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Cavemen | Review

Puddle of Mud: Faber’s Debut an Antiquated Exercise of Quest for Love

Herschel Faber Cavemen PosterRomantically inclined comedies from the dude’s perspective may seem rare, but often suffer just as acutely from narrative cliché as their feminine inclined counterparts, and screenwriter/director Herschel Faber’s debut, Cavemen, is not an exception to the rule. Modern hetero courtship gets a superficial overview in this examination of four males who may or may not be looking for the mysterious object known as “the one,” but Faber’s tame observations seem more like a lost opportunity to say something fresh about dating (not to mention a highly criticized Los Angeles social scene).

Dean (Skylar Astin), lives and works with several of his buddies in Los Angeles, including the rather woman hungry Jay (Chad Michael Murray). Beyond struggling to be a screenwriter, Dean seriously would like to experience love, which would also help his new script, which centers on the subject. Embarking on a string of dates, and realizing that his group of friends are hardly the people to go to for relationship advice, Dean slowly begins to realize that part of the reason he seems so incompatible with his random dates would be because he’s actually quite attracted to close friend and co-worker Tess (Camilla Belle), though both seem reluctant to admit their mutual attraction.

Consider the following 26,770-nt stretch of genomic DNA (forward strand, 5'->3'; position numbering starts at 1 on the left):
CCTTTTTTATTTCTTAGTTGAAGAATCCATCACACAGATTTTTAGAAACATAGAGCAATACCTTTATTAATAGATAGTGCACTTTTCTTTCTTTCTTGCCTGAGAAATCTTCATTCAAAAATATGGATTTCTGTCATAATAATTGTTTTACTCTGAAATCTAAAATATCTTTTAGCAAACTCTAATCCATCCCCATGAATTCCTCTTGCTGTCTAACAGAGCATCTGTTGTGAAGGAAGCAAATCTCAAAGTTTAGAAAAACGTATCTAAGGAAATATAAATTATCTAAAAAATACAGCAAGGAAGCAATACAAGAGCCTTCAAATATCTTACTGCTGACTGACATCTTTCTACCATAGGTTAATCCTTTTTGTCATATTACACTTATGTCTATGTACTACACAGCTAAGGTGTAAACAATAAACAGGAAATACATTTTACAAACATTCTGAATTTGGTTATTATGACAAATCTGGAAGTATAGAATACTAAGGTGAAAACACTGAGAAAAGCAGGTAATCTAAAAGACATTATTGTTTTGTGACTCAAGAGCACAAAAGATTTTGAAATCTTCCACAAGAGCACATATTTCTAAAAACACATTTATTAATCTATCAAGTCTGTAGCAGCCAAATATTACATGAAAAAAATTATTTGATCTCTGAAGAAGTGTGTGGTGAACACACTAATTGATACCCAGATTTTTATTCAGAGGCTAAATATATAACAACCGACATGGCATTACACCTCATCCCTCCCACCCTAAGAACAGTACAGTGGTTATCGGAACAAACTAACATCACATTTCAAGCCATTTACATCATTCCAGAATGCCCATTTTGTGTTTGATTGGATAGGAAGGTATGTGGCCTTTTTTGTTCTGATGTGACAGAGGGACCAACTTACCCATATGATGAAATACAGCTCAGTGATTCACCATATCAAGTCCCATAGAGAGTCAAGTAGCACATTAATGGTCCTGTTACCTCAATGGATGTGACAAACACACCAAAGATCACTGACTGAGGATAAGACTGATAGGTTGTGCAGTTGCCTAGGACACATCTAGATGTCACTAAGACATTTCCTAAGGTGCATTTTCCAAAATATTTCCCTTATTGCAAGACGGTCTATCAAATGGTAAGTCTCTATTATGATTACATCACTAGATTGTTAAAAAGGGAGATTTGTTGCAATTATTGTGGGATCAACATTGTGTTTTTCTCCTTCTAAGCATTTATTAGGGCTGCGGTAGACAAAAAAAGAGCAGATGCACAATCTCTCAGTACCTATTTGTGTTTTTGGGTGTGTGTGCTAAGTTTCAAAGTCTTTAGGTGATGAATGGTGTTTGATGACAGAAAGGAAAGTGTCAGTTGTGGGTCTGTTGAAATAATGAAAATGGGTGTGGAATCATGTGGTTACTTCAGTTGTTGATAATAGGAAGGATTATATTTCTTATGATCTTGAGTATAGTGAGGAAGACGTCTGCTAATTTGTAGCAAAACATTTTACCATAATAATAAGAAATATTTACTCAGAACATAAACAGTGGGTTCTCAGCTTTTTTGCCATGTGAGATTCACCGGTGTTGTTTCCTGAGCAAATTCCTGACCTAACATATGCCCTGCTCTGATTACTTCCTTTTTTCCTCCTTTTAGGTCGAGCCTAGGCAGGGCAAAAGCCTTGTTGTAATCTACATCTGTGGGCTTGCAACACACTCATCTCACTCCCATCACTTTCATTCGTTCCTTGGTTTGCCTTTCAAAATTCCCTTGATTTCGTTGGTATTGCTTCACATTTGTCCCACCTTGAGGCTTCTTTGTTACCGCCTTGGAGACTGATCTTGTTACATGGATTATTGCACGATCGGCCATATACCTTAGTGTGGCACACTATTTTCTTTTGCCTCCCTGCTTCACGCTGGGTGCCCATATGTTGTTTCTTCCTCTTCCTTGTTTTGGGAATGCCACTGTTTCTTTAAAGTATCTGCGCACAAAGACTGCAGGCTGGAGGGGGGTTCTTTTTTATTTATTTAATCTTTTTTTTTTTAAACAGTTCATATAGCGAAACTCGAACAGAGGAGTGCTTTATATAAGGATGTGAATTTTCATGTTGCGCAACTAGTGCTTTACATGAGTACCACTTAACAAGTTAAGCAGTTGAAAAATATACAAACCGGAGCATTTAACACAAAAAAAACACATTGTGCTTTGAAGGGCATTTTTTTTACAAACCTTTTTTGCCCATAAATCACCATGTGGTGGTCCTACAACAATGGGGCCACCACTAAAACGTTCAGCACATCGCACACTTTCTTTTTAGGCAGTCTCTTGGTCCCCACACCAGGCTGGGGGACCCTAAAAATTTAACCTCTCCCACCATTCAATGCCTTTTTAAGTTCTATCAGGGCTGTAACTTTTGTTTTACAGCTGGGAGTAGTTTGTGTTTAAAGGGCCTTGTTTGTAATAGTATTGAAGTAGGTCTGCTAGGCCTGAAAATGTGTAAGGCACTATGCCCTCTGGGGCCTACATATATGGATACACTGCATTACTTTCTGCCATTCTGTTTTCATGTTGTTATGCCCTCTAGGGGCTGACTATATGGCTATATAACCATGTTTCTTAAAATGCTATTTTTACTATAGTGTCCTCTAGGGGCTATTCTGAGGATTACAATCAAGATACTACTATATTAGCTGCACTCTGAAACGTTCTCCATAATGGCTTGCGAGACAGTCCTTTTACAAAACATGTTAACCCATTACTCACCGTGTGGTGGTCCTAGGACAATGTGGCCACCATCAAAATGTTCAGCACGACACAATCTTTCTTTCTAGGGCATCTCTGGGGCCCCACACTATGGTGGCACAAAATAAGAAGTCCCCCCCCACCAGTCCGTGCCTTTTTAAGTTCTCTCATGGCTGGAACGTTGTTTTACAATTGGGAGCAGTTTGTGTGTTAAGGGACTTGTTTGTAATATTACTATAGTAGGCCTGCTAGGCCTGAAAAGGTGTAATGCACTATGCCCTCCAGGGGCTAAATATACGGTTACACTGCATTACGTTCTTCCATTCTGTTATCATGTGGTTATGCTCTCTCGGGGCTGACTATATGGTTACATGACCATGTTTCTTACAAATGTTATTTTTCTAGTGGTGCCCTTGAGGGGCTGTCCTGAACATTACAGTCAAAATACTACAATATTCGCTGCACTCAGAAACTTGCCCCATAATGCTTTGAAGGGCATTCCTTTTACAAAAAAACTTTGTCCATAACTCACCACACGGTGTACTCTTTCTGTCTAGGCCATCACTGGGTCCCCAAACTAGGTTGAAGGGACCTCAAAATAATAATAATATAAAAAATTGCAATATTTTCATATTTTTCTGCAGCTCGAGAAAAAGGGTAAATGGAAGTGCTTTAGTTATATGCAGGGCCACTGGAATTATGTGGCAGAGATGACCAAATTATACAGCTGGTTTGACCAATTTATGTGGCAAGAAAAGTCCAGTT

Not surprisingly, we get a heavy dose of Faber’s prehistoric metaphor in one of the film’s first conversations, where Murray, playing the naggingly over-confident lady’s man, reminisces about the glory of the Neanderthal age, when men and women would exchange grunts before expected copulation. With that bygone era long gone, we focus on the sensitive lead protagonist, who is certainly played engagingly by Skylar Astin, but portraying a character that plays like a direct cipher for Faber’s ideas.

Overly obvious exchanges of dialogue often grate in the film’s romantic set-up between Astin and Belle, but Cavemen feels inexcusably poor when we’re forced to struggle through the predictability of Dean’s screenwriting endeavor, topped with pompous flourish by the presence of Jason Patric’s smug agent, there to give Dean’s screenplay on finding love some credibility. The result is a lot of non-sequitur conversations and reenactments concerning Dean’s script, a mechanism that seem to distract and delay our attention until we get to his inevitable entanglement with Tess.

There’s enough chemistry between Astin and Belle to warrant some kind of interest, but the hokey characterization of Dean, as well as lack of development in Belle’s Tess (along with all the other supporting characters) means we’re never quite convinced of their match. Camilla Belle is, at times, a striking screen presence, but she’s never given a chance to be more than a reasonably intelligent object of affection.

If most of the supporting cast are serviceable clichés, Faber’s script makes an obnoxious misstep with a subplot involving one of Dean’s unmemorable cohorts relating his puddle of mud test for the perfect mate (i.e., if your lady friend falls in a puddle of mud, you’ll know she’s the one if she pulls you in with her rather than brushing it off or complaining), which awkwardly is granted physical manifestation. It’s not so much that Cavemen is unwatchable, but rather a lackadaisical antiquation about finding that love is more propinquitous than we realize.

★ / ☆☆☆☆☆

Los Angeles based Nicholas Bell is's Chief Film Critic and covers film festivals such as Sundance, Berlin, Cannes and TIFF. He is part of the critic groups on Rotten Tomatoes, The Los Angeles Film Critics Association (LAFCA), the Online Film Critics Society (OFCS) and GALECA. His top 3 for 2021: France (Bruno Dumont), Passing (Rebecca Hall) and Nightmare Alley (Guillermo Del Toro). He was a jury member at the 2019 Cleveland International Film Festival.

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